June 27, 2012

Shopping: Things that Last

Buy Things That Last.

It's taken me a long time to come around to it--even though I preach it when I want to buy something expensive but not crucial to my well being. I am now firmly in the put-good-money-on-things-that-last camp. As I am increasingly wary of our throw-away culture with regards to clothes, I am tired of buying appliances and household goods cheaply and then find that they do not last at all.

Example: For three years we've been using a horrible plastic broom, of dubious origin, with frayed bristles that were only good for dust bunnies. We have a lot of dust bunnies, it's true, and I was grateful for it on many occasions. But it was hopeless at any other sort of sweeping. Broken glass escaped it grip; crumbs lingered in a little trail.

Finally I gave up and purchased a nice, sturdy straw broom from Home Depot. Then I tried to use it, and three bristles fell out. It's been steadily loosing bristles since.Plus the broom part is screwed onto the handle, so if you push too hard, it will loosen and the broom will fall off. A complete waste of $15.

I once read in Martha Stewart Living about a man who makes handmade brooms. J. P. Welch began making brooms in the 80's from trees and broom corn grown on his own property. A skilled craftsman, he has made broom that are beautiful, functional, and last and last and last. The Shaker Broom is $45, and the Traditional Broom is $60. All of this seems a little high for a broom. But I payed $15 for a crappy broom that will not last more than a year or two. And I'll need to replace it with another $15 broom, and then another. A $60 broom that lasts for 30 years is starting to sound like a bargain.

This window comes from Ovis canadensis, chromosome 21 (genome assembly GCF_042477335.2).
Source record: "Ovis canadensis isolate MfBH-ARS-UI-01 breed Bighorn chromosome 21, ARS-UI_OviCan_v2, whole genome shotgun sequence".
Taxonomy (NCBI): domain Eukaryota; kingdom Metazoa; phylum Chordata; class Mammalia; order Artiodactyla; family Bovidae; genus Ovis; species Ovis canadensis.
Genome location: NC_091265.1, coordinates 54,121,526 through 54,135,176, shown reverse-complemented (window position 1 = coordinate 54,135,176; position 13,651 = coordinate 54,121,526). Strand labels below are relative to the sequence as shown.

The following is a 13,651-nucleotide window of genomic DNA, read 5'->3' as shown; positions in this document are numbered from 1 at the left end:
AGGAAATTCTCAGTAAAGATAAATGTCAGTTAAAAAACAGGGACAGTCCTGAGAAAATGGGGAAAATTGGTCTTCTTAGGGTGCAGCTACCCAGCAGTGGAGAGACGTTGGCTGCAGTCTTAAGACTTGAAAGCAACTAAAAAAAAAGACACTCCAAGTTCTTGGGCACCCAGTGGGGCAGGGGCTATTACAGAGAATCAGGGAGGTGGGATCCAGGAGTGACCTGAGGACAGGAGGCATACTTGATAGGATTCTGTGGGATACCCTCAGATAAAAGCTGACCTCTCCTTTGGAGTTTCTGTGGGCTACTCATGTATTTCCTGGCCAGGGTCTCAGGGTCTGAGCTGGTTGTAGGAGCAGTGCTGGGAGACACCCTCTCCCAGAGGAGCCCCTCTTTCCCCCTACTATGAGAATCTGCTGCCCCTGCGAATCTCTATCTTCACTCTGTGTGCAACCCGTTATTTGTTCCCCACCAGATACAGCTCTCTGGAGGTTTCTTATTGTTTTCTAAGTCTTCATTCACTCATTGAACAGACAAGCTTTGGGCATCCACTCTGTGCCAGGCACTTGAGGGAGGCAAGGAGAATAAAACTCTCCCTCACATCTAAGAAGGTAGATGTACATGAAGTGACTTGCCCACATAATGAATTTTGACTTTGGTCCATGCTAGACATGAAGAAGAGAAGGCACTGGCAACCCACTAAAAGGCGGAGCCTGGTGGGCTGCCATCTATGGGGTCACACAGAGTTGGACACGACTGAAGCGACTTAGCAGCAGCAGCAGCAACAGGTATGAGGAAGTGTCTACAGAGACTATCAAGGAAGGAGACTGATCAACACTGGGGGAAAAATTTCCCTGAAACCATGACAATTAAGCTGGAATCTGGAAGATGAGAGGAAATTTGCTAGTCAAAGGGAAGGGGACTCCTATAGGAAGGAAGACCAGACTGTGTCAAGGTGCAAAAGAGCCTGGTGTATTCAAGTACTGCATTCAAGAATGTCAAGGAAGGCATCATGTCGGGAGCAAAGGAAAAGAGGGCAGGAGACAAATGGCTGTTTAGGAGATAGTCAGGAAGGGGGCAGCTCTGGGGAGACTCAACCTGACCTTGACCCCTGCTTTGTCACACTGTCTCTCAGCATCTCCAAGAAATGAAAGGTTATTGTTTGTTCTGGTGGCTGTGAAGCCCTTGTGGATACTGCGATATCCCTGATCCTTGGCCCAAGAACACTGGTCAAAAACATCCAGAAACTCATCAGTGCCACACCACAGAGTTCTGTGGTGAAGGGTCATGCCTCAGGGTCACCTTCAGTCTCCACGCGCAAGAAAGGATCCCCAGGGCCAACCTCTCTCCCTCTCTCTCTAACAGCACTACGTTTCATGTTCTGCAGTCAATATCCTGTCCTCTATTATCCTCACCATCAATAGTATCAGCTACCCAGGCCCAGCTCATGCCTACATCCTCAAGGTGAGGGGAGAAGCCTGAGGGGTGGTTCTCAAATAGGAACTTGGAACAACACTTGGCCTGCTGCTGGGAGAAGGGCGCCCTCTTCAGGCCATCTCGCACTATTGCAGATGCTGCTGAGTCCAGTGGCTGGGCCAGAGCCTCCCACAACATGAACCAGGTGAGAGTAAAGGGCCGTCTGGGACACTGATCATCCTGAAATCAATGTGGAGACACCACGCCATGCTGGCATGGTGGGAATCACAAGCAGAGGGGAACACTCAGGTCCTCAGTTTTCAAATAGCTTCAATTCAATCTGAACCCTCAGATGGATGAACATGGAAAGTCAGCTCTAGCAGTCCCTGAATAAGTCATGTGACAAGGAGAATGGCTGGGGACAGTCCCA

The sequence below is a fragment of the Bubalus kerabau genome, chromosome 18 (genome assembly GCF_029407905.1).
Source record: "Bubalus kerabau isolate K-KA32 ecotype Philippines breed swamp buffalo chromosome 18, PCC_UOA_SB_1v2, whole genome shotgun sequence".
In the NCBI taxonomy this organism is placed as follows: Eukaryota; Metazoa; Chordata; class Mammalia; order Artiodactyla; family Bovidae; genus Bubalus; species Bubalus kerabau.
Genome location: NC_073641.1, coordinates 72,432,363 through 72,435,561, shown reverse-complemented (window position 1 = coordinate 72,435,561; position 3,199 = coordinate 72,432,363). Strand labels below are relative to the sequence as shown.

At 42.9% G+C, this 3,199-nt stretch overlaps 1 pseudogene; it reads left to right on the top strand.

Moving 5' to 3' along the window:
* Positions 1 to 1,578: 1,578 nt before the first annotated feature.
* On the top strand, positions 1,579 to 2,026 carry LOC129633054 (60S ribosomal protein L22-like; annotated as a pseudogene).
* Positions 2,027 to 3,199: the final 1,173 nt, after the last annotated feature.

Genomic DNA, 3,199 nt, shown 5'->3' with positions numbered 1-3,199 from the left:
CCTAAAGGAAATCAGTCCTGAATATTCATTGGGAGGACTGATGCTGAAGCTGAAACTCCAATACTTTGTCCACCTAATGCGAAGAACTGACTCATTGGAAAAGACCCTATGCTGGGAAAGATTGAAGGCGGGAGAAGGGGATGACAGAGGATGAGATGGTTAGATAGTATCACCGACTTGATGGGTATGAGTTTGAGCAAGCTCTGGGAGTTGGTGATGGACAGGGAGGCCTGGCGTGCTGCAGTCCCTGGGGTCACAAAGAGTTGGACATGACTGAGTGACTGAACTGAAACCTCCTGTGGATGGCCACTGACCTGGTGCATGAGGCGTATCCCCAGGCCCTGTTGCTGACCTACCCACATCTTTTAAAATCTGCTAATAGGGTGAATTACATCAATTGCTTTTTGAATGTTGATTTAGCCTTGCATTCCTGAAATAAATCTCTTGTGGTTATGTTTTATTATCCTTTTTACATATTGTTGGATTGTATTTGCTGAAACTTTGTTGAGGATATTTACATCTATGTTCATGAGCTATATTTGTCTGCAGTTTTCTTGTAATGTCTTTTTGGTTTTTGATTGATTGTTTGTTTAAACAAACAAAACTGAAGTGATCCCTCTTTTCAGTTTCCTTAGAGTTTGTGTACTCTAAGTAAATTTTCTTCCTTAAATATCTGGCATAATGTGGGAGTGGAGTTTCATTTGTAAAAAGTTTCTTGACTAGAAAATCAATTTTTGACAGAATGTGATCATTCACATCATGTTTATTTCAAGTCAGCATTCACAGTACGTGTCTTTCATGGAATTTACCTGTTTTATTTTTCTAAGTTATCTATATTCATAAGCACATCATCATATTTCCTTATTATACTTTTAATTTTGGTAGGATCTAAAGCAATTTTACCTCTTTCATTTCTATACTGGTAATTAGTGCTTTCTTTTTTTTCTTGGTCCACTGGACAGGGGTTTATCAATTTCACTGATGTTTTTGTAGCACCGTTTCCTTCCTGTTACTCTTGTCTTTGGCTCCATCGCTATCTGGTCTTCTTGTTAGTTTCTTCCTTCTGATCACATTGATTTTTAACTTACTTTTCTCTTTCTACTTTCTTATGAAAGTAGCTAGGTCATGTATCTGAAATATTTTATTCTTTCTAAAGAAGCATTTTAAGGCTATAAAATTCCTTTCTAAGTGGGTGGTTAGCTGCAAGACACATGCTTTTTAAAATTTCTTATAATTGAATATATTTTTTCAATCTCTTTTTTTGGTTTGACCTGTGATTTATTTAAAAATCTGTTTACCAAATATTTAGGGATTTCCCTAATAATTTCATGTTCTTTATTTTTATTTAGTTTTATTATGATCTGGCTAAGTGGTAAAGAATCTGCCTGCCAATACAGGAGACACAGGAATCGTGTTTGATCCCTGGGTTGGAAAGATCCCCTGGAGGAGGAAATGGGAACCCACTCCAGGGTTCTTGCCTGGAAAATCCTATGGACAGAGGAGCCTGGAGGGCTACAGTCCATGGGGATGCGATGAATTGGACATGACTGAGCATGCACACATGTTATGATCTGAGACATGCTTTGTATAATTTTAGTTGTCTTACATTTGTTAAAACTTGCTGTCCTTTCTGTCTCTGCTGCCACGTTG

And don't even get me started on trash cans.

The point is, if you buy quality items - often times handcrafted - and simply buy what you need, you'll save money in the long run. And you might add a little beauty to your daily routines as well. Here are a few items I think it's worth spending money on. All these things, if taken care of properly, should last a good long time.

Shaker Broom // $45 // Just a Mere Tree Farm

Linen Sheets //  $165 for a queen size flat sheet //  Linen Me

Retro Fan // $67 // Hunter (via)

Trash Can // $40 // Umbra

Linen Towels // $35 // Indigo Traders

1 comment:

  1. Hear, hear! After having spent months trying to locate the right trash can - and trying not to spend untold riches on it, as all trash cans are apparently made of gold - I agree wholeheartedly. Etsy is my go-to now for things that I know will need to last.